Mud Dragon Echinoderes aquilonius
Mud dragons look rather like miniature insect pupae. The body appears segmented on the outside but this is only superficial. It is covered with a thick, articulated cuticle and there are sharp spines on each body section. The tail end has a bunch of longer spines, and the head region has several rings of spines. The mouth is situated on the end of a cone-shaped structure and the animal can withdraw the entire head region into the rest of the body for protection rather as a tortoise does, but it can also close the resulting hole with special plates, which are called placids. The head spines are used to help the animal push its way through the sediment, feeding on organic debris, bacteria, protists, and diatoms.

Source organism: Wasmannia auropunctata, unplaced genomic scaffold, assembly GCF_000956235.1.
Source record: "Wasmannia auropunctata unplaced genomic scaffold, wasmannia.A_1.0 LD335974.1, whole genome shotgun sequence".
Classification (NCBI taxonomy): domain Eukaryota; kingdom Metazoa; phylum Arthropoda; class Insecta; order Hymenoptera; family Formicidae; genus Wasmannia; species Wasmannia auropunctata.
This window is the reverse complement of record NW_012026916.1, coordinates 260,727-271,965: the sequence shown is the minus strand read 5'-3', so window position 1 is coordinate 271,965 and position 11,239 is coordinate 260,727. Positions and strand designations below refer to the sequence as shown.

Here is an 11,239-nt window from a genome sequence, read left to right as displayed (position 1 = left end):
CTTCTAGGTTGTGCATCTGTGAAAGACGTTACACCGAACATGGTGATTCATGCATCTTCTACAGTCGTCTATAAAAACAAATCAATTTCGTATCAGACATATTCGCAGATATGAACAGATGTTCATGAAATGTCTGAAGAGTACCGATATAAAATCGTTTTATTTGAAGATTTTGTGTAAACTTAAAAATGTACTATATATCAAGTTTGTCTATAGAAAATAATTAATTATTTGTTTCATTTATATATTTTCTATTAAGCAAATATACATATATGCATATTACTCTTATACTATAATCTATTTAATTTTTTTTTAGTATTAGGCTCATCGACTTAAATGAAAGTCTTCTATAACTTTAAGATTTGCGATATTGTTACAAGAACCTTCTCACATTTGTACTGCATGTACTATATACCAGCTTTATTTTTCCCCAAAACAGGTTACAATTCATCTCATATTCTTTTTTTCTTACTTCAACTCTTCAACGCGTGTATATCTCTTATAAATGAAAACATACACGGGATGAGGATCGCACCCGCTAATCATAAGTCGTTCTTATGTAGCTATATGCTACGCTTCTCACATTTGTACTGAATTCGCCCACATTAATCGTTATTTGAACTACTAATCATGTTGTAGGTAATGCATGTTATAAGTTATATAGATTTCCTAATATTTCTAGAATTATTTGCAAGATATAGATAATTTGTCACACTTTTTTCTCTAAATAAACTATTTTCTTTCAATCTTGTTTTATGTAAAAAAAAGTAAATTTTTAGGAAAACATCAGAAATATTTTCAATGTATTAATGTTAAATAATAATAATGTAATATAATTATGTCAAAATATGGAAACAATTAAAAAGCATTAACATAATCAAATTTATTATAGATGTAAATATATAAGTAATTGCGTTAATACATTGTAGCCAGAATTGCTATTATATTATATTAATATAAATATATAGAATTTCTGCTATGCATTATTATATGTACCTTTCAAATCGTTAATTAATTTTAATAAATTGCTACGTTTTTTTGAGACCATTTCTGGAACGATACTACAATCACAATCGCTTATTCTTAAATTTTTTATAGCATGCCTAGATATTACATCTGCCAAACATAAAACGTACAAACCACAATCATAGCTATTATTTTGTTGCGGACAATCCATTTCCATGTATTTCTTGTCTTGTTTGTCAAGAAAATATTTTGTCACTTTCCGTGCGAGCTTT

There are about 100–150 species of mud dragons, all of which are marine. The sexes are separate but look similar. The eggs develop into free-living larvae that molt several times before attaining the adult form.
- Phylum Kinorhyncha
- Length Less than 1 mm
- Depth Shallow water
- Habitat Muddy sediments
- Distribution Northwestern Atlantic